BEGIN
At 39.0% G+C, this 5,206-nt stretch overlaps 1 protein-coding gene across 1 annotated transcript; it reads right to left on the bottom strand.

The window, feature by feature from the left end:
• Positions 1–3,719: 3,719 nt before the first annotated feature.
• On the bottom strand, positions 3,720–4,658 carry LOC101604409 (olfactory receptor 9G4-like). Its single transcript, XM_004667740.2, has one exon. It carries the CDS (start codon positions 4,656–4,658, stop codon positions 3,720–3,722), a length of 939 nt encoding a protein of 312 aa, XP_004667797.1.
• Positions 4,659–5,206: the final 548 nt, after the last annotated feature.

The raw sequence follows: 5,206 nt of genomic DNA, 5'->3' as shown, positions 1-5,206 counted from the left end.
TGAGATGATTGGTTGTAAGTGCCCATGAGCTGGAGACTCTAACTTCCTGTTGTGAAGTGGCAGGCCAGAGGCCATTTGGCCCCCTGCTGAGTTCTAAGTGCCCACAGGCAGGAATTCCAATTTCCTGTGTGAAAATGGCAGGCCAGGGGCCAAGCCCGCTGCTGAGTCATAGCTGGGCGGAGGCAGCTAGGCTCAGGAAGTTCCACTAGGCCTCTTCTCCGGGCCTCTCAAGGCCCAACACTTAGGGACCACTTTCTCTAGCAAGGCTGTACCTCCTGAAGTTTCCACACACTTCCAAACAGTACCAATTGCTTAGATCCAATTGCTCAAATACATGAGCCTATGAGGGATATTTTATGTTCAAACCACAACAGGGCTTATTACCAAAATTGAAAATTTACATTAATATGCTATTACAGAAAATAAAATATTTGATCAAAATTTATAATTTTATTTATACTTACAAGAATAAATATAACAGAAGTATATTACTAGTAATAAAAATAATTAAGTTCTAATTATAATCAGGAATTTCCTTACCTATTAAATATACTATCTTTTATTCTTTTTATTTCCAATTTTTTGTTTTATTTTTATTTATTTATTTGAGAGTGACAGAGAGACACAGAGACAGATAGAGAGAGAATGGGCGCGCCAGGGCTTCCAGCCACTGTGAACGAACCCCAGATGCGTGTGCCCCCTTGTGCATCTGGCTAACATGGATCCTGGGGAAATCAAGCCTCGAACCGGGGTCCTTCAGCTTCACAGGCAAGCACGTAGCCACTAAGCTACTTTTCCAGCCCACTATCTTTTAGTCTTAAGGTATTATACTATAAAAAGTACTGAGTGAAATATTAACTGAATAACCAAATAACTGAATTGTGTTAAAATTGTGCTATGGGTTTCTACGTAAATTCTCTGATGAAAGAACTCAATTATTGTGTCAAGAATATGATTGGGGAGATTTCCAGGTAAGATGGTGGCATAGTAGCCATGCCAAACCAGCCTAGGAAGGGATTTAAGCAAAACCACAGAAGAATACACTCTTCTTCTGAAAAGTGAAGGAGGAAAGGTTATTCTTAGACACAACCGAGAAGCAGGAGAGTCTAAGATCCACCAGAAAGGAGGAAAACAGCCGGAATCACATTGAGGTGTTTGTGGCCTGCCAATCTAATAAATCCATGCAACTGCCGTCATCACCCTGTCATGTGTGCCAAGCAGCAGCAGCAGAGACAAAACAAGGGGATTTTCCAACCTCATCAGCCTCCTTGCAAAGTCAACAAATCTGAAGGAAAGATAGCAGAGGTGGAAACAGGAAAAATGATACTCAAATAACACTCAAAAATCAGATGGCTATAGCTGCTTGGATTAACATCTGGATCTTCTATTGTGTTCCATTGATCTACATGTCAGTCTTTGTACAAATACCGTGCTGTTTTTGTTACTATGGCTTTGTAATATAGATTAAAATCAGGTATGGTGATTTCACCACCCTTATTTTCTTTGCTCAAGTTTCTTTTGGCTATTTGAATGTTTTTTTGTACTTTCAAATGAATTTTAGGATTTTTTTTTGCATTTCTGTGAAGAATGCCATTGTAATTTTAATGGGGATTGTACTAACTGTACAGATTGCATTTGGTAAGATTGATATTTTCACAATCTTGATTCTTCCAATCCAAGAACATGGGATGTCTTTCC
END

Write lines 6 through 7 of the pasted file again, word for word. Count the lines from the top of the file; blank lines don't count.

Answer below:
The raw sequence follows: 5,206 nt of genomic DNA, 5'->3' as shown, positions 1-5,206 counted from the left end.
TGAGATGATTGGTTGTAAGTGCCCATGAGCTGGAGACTCTAACTTCCTGTTGTGAAGTGGCAGGCCAGAGGCCATTTGGCCCCCTGCTGAGTTCTAAGTGCCCACAGGCAGGAATTCCAATTTCCTGTGTGAAAATGGCAGGCCAGGGGCCAAGCCCGCTGCTGAGTCATAGCTGGGCGGAGGCAGCTAGGCTCAGGAAGTTCCACTAGGCCTCTTCTCCGGGCCTCTCAAGGCCCAACACTTAGGGACCACTTTCTCTAGCAAGGCTGTACCTCCTGAAGTTTCCACACACTTCCAAACAGTACCAATTGCTTAGATCCAATTGCTCAAATACATGAGCCTATGAGGGATATTTTATGTTCAAACCACAACAGGGCTTATTACCAAAATTGAAAATTTACATTAATATGCTATTACAGAAAATAAAATATTTGATCAAAATTTATAATTTTATTTATACTTACAAGAATAAATATAACAGAAGTATATTACTAGTAATAAAAATAATTAAGTTCTAATTATAATCAGGAATTTCCTTACCTATTAAATATACTATCTTTTATTCTTTTTATTTCCAATTTTTTGTTTTATTTTTATTTATTTATTTGAGAGTGACAGAGAGACACAGAGACAGATAGAGAGAGAATGGGCGCGCCAGGGCTTCCAGCCACTGTGAACGAACCCCAGATGCGTGTGCCCCCTTGTGCATCTGGCTAACATGGATCCTGGGGAAATCAAGCCTCGAACCGGGGTCCTTCAGCTTCACAGGCAAGCACGTAGCCACTAAGCTACTTTTCCAGCCCACTATCTTTTAGTCTTAAGGTATTATACTATAAAAAGTACTGAGTGAAATATTAACTGAATAACCAAATAACTGAATTGTGTTAAAATTGTGCTATGGGTTTCTACGTAAATTCTCTGATGAAAGAACTCAATTATTGTGTCAAGAATATGATTGGGGAGATTTCCAGGTAAGATGGTGGCATAGTAGCCATGCCAAACCAGCCTAGGAAGGGATTTAAGCAAAACCACAGAAGAATACACTCTTCTTCTGAAAAGTGAAGGAGGAAAGGTTATTCTTAGACACAACCGAGAAGCAGGAGAGTCTAAGATCCACCAGAAAGGAGGAAAACAGCCGGAATCACATTGAGGTGTTTGTGGCCTGCCAATCTAATAAATCCATGCAACTGCCGTCATCACCCTGTCATGTGTGCCAAGCAGCAGCAGCAGAGACAAAACAAGGGGATTTTCCAACCTCATCAGCCTCCTTGCAAAGTCAACAAATCTGAAGGAAAGATAGCAGAGGTGGAAACAGGAAAAATGATACTCAAATAACACTCAAAAATCAGATGGCTATAGCTGCTTGGATTAACATCTGGATCTTCTATTGTGTTCCATTGATCTACATGTCAGTCTTTGTACAAATACCGTGCTGTTTTTGTTACTATGGCTTTGTAATATAGATTAAAATCAGGTATGGTGATTTCACCACCCTTATTTTCTTTGCTCAAGTTTCTTTTGGCTATTTGAATGTTTTTTTGTACTTTCAAATGAATTTTAGGATTTTTTTTTGCATTTCTGTGAAGAATGCCATTGTAATTTTAATGGGGATTGTACTAACTGTACAGATTGCATTTGGTAAGATTGATATTTTCACAATCTTGATTCTTCCAATCCAAGAACATGGGATGTCTTTCC